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What's the difference between AP and IB?

I don't know if I want to do IB. My school has both AP and IB, so I could just do AP, but I don't know the difference.

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Jennifer’s Answer

Hi, Eli!

This is a great question. Both offerings are beneficial in their own way and depend on what experience you're looking for when making the choice. They are unique, however, in their philosophies and goals.

AP offers individual accelerated coursework that prepare you for coursework beyond high school.
In contrast, the IB is a concerted program offering coursework and additional opportunities to learning (e.g. TOK, EE, and CAS).

AP is focused on mastering content in the chosen area.
IB, on the other hand, offers an integrated approach as they relate to the 13 characteristics of an IB Learner Profile.

What kind of challenge are you looking for in your high school experience? What do you want from the experience? What kind of commitment are you able to make?
Colleges and universities, in the admissions process, consider the rigor of your coursework. Both programs are held in high regard and may earn you college credit depending on your exam scores. Depending on your priorities, the school websites will indicate which courses and scores will offer credit at that institution. If this is a top priority for you, do a little research.

If you have access to the resources, I would recommend a conversation with the coordinators of each of the programs. Go in prepared with your questions related to your list of priorities and goals. With the information they will be able to provide, weigh your option against the schools to which you think that you'll apply. [If you haven't already made a potential college list and/or your top priorities and goals for the college experience, this would be a good time. You'll be able to make a better, more educated decision, if you're able to articulate what you want and are able to compare the offerings to what that is.]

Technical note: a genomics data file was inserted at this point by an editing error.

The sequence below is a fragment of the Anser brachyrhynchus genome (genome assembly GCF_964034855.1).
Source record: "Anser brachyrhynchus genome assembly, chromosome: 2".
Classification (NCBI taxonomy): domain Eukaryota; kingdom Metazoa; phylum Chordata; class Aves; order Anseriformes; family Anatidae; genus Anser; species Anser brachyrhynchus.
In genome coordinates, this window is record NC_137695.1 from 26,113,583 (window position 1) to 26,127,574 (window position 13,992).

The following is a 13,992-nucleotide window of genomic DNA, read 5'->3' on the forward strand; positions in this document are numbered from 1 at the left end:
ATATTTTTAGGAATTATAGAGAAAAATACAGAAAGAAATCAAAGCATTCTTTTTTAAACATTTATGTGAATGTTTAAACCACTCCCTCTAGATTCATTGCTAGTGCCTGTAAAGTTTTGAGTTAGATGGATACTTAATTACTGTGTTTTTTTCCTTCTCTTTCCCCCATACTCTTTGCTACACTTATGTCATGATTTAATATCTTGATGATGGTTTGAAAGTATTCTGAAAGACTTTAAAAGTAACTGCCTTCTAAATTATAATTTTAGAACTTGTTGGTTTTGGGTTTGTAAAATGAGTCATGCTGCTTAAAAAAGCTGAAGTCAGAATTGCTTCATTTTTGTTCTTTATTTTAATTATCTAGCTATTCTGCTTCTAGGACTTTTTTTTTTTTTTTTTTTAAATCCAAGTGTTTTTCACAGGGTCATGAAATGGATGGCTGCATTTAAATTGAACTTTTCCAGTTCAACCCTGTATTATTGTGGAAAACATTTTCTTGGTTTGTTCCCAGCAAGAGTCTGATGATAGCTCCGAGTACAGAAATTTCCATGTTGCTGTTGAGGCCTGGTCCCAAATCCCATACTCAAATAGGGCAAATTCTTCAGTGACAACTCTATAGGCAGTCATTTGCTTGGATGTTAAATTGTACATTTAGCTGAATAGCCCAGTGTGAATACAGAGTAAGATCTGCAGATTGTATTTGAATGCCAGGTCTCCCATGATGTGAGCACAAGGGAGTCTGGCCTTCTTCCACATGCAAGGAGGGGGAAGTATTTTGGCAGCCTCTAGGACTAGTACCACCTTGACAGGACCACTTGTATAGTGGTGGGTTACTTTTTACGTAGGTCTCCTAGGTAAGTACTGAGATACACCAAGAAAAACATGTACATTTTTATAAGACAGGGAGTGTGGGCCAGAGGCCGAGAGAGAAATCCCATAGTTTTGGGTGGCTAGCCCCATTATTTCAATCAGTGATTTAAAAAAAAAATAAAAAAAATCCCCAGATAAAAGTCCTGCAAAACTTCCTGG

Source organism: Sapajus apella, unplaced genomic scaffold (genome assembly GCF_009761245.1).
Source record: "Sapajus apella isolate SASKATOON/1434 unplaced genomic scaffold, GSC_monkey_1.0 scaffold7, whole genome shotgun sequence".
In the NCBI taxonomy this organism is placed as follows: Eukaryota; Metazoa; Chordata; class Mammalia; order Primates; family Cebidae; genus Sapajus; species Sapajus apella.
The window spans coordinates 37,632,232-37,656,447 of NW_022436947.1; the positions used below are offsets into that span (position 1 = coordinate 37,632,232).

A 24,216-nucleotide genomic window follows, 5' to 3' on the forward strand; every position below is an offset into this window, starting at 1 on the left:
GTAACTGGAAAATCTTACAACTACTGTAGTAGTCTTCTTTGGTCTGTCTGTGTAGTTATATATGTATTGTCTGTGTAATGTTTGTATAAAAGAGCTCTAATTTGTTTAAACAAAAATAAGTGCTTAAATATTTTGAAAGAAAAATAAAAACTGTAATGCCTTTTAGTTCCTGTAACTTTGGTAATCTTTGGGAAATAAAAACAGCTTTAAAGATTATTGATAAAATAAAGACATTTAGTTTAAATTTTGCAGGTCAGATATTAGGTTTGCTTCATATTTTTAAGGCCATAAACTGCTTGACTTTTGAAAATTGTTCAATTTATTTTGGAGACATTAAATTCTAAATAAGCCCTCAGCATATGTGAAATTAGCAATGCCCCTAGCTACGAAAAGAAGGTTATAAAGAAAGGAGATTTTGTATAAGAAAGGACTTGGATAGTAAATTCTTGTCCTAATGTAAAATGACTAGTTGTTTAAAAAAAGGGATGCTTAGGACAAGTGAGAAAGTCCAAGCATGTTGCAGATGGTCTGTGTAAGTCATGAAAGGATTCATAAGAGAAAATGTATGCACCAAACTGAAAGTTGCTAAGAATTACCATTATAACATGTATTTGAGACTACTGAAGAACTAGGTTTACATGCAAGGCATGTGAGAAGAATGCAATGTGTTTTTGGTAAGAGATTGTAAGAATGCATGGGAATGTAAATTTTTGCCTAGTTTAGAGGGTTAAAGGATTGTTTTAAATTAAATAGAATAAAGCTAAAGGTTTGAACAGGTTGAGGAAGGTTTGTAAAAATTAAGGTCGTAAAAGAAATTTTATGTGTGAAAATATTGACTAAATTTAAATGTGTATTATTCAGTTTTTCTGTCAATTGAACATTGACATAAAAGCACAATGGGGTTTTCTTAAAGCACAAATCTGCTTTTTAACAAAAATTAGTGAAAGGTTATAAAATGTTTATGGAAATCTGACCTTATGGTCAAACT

Gaining credits, in my opinion, isn't a wholly solid reason to pick one program over the other. Nor do I think that which program the admissions offices will consider "better" is a deal breaker in making the decision. Taking the time to examine the benefits and challenges of the programs as they relate to what you want, who you are and how you learn, and what you look to do in your future make far more sense to me in this endeavor. Given the amount of time and effort going into either of these programs, I'd want to see you reap the full benefits; education is so much more than checking off the boxes as quickly as possible.

I encourage you to take the time to really focus on what's important to you. It may seem like a ton of work on the front end, but I believe that you'll be very glad you did your homework on this when you are able to enjoy the program that works best for you!

Please don't hesitate to ask follow up questions. I'll continue to follow you and answer any additional questions or concerns you may have.

Wishing you all the best!

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Aun’s Answer

Hey! There are tons of youtube videos online, but the IB is generally internationally recognized, and can really be used for admission anywhere. If you're looking to attend a school in the states (or even Canada), I'd recommend doing AP. That way you can decide on the number of AP courses you can handle, as well as showing top colleges that you can manage time effectively. Good luck!